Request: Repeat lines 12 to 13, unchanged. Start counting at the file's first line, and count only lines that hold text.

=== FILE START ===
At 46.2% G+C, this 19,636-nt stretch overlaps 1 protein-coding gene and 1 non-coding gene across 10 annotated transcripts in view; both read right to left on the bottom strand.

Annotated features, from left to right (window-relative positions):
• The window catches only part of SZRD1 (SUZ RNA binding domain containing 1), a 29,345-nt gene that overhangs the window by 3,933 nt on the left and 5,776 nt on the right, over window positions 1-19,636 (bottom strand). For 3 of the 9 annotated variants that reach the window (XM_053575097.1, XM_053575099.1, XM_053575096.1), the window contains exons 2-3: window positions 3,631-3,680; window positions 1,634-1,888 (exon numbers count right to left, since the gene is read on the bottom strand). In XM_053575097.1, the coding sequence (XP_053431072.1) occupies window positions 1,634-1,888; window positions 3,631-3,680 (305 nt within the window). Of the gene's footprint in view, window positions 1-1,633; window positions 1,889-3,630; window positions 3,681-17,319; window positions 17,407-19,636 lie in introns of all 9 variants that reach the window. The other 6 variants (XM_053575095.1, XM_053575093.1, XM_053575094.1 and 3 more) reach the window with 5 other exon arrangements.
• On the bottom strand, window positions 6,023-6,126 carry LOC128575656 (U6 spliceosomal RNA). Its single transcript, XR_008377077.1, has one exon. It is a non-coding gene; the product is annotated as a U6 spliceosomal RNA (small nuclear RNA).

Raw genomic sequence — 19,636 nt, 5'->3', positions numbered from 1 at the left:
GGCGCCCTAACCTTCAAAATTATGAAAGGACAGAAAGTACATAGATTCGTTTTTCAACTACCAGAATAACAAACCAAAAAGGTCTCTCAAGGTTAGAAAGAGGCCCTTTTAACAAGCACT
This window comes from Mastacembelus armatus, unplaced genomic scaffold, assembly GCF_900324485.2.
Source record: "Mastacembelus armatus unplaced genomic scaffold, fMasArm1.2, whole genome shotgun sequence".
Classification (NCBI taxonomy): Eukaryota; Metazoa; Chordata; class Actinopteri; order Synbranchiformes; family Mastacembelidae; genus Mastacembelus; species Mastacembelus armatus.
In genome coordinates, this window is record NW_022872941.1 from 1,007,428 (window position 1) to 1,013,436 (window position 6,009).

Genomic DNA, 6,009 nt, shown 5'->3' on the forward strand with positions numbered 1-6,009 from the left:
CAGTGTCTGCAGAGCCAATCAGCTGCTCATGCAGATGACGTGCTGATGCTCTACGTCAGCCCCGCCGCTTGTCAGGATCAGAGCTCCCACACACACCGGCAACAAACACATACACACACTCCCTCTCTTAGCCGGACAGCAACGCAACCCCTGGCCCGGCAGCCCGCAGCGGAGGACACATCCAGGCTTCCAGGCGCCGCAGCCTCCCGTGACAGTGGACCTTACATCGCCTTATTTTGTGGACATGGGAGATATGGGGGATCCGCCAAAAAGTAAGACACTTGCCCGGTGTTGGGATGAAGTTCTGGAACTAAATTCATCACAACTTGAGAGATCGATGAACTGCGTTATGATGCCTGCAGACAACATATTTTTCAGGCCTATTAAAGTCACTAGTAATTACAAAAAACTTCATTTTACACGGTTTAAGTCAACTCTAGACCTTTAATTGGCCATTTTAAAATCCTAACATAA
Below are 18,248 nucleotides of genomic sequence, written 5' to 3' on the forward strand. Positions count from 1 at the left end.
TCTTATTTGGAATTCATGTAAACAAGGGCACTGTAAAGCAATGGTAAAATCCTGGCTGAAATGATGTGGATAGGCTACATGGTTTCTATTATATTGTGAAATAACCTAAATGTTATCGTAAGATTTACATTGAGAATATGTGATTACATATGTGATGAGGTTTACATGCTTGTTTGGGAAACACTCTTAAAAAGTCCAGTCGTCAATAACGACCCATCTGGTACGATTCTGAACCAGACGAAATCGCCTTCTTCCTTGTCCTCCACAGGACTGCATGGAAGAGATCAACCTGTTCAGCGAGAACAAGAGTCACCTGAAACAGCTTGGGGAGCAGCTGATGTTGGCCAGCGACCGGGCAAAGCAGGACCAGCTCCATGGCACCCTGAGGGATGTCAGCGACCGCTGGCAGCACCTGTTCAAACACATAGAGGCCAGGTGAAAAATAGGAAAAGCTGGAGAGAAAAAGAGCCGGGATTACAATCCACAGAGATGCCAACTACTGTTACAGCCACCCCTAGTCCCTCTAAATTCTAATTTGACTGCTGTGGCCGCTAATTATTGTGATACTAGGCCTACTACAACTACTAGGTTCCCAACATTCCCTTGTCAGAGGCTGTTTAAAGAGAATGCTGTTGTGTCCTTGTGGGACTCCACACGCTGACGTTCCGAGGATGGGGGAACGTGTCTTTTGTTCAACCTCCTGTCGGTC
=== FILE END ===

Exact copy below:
CAGTGTCTGCAGAGCCAATCAGCTGCTCATGCAGATGACGTGCTGATGCTCTACGTCAGCCCCGCCGCTTGTCAGGATCAGAGCTCCCACACACACCGGCAACAAACACATACACACACTCCCTCTCTTAGCCGGACAGCAACGCAACCCCTGGCCCGGCAGCCCGCAGCGGAGGACACATCCAGGCTTCCAGGCGCCGCAGCCTCCCGTGACAGTGGACCTTACATCGCCTTATTTTGTGGACATGGGAGATATGGGGGATCCGCCAAAAAGTAAGACACTTGCCCGGTGTTGGGATGAAGTTCTGGAACTAAATTCATCACAACTTGAGAGATCGATGAACTGCGTTATGATGCCTGCAGACAACATATTTTTCAGGCCTATTAAAGTCACTAGTAATTACAAAAAACTTCATTTTACACGGTTTAAGTCAACTCTAGACCTTTAATTGGCCATTTTAAAATCCTAACATAA
Below are 18,248 nucleotides of genomic sequence, written 5' to 3' on the forward strand. Positions count from 1 at the left end.